Trevor Truran

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Trevor Truran (born 1942) is a United Kingdom former mathematics teacher,[1] best known as the creator of many games and puzzles. Truran began making up games as mathematical teaching aids. At one time his entire mathematics course for 9-13 year olds was based on games, puzzles and story situations.[2]

Early games were published in Games & Puzzles Magazine and he became Puzzles Editor of that magazine and later of Top Puzzles. For over 13 years he wrote for Computer Talk magazine and included many new games and puzzles as well as early articles on the Rubik's Cube. A nine-part puzzle Treasure Trail appeared in the Sunday Telegraph and he freelanced for many magazines and newspapers before taking up puzzling full-time in 1985 with the publishers now called Puzzler Media Ltd. In that time he has created and edited a wide variety of magazines from Wordsearch to mathematical but has largely concentrated on logical puzzling, providing much of the content to magazines such as Logical Puzzles.

He is the inventor of the logical puzzle now known as Mosaic (1980s) which was developed by Conceptis Ltd. and which had its first success on Japanese telephones.

He is credited by some as a possible founder or early creator of what might be called cross-referencing or row-and-column puzzles, where numbers outside a grid give information as to what to put inside the grid. An early example is Whittleword (1979) which was followed by Domino Deal, Ace in Place and others.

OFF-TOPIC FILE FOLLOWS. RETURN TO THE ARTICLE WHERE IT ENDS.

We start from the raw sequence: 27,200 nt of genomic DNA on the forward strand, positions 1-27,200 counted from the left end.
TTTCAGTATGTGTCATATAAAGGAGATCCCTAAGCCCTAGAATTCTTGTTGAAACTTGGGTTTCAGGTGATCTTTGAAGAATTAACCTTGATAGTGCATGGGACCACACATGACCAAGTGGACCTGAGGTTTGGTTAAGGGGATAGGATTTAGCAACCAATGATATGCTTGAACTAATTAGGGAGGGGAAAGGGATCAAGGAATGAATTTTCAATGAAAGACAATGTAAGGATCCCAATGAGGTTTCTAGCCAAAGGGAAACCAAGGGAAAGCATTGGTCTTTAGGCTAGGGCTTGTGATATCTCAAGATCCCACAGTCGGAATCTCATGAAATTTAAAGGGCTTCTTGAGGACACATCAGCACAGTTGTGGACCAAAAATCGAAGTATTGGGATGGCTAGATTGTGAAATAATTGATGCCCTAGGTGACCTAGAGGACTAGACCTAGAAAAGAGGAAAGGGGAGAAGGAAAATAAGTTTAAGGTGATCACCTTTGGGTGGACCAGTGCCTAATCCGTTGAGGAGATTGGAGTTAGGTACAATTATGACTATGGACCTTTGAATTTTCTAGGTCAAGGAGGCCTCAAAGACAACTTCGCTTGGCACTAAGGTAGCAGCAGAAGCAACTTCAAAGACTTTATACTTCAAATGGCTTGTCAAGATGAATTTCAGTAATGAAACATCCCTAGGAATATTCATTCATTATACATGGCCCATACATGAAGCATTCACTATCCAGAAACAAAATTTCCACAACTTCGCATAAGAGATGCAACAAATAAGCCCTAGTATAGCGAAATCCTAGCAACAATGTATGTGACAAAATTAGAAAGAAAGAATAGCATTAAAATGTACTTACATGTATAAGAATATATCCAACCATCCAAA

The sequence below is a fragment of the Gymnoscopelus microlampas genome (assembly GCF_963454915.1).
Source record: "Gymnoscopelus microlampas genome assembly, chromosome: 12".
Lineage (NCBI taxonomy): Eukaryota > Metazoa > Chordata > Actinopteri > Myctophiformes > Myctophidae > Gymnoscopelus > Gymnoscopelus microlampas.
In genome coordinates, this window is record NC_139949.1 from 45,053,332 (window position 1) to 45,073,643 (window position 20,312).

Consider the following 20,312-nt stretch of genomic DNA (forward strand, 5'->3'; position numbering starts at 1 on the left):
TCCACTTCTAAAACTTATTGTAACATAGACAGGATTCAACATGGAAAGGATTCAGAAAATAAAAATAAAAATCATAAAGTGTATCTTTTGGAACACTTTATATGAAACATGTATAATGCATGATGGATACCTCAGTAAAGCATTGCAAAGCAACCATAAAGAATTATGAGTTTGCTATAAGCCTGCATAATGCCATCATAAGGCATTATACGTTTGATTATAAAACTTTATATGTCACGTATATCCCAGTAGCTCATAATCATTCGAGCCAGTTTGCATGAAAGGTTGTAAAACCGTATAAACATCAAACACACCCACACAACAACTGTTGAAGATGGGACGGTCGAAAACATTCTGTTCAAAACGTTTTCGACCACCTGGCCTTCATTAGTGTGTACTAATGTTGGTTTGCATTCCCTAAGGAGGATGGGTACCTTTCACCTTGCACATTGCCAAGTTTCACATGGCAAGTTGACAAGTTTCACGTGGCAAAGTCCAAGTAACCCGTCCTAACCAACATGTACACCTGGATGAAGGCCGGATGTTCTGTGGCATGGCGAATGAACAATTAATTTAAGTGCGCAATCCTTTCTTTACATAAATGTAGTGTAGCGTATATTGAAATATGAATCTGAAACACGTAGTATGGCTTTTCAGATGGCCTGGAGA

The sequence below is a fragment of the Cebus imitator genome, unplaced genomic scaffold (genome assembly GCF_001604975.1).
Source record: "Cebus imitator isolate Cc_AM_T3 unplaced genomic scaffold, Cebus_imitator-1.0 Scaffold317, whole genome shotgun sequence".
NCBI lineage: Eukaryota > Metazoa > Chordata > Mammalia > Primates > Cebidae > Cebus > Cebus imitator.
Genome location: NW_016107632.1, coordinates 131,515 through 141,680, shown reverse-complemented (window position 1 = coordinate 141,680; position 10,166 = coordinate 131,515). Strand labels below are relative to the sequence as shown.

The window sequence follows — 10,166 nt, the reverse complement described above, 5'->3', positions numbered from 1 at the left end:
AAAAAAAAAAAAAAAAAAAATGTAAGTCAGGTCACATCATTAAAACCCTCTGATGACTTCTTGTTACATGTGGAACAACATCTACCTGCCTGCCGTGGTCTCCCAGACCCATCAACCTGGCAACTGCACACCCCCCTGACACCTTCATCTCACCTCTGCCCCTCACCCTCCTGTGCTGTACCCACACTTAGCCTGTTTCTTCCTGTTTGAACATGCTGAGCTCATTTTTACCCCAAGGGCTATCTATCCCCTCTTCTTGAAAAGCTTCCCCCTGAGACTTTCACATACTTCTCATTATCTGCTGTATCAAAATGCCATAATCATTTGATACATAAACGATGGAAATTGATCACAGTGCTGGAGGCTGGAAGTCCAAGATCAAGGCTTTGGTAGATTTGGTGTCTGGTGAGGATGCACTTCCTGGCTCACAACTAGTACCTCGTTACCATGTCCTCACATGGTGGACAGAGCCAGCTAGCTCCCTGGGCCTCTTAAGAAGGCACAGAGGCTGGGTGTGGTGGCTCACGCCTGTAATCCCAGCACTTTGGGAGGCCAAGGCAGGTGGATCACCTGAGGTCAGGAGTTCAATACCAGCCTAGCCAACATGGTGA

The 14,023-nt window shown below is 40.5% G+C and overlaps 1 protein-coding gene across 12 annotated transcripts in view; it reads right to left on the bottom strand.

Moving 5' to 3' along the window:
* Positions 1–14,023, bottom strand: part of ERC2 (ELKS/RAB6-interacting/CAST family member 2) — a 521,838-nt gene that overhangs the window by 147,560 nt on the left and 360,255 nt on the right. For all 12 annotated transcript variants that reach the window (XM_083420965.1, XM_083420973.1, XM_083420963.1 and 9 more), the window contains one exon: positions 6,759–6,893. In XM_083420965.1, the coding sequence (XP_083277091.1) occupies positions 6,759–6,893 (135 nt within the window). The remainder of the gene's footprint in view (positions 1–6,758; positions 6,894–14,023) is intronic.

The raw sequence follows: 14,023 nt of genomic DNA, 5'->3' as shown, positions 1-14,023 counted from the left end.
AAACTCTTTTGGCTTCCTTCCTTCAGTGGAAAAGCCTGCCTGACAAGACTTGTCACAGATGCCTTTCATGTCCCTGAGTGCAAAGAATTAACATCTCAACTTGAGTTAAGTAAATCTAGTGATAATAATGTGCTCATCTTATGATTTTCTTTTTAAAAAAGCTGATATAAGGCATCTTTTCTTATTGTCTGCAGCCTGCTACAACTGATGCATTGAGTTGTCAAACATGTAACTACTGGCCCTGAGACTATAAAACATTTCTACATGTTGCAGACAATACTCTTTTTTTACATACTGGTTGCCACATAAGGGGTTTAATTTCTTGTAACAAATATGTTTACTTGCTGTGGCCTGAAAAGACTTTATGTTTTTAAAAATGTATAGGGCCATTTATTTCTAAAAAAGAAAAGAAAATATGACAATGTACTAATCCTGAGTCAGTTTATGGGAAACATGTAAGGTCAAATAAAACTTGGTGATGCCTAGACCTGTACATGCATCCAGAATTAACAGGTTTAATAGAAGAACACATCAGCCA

He is currently a Managing Editor at Puzzler Media Ltd. and edits Sudoku and Kakuro magazines as well as Hanjie, Hashi, Super Hanjie, Mosaic, Enigma and Colour Hanjie. He also contributes to other magazines such as Tough Puzzles and has created the "Squiffy Sudokus" for a Carol Vorderman book.

A chance meeting with Bernard Pearson led to an involvement with Terry Pratchett's Discworld fantasy setting, and the game Thud was the first result.[3] A second edition followed in 2005 to tie-in with the novel inspired by the game, Thud!,[4] which also features a faster, shorter game, "Koom Valley Thud", reflecting incidents in the book. A third edition of the game is still in print, and it has also been translated into Dutch.[3] Truran also designed another Discworld game, Watch Out, another two-player game pitting members of the Ankh-Morpork City Watch against members of the Thieves Guild. It was publicly tested in 2004 but not eventually published, as according to Bernard Pearson it was not thought to be "sufficiently Discworld".[5]


He has published two books:

  • Masterful Mindbenders (puzzle collection)
  • Hanjie Solved (A guide to Japanese logic picture puzzles - 2005)


  1. ^ "Trevor Truran". Archived from the original on 2011-07-15. Retrieved 2010-12-20.
  2. ^ Galanti, Gil (10 March 2002). "It's been a puzzling life - Interview with Trevor Truran - Editor at Puzzler Media". Conceptis Puzzles. Retrieved 31 October 2022.
  3. ^ a b "Thud (2002)". BoardGameGeek. Retrieved 31 October 2022.
  4. ^ Pratchett, Terry (2012). A Blink of the Screen. Doubleday. ISBN 978-0-385-61898-4. It also gave me the germ of a plot, which quite soon afterwards got written. It was called, amazingly enough, Thud!.
  5. ^ Jacco Versteeg (17 October 2006). "Has anyone actually seen a copy of this game?". BoardGameGeek. Retrieved 31 October 2022.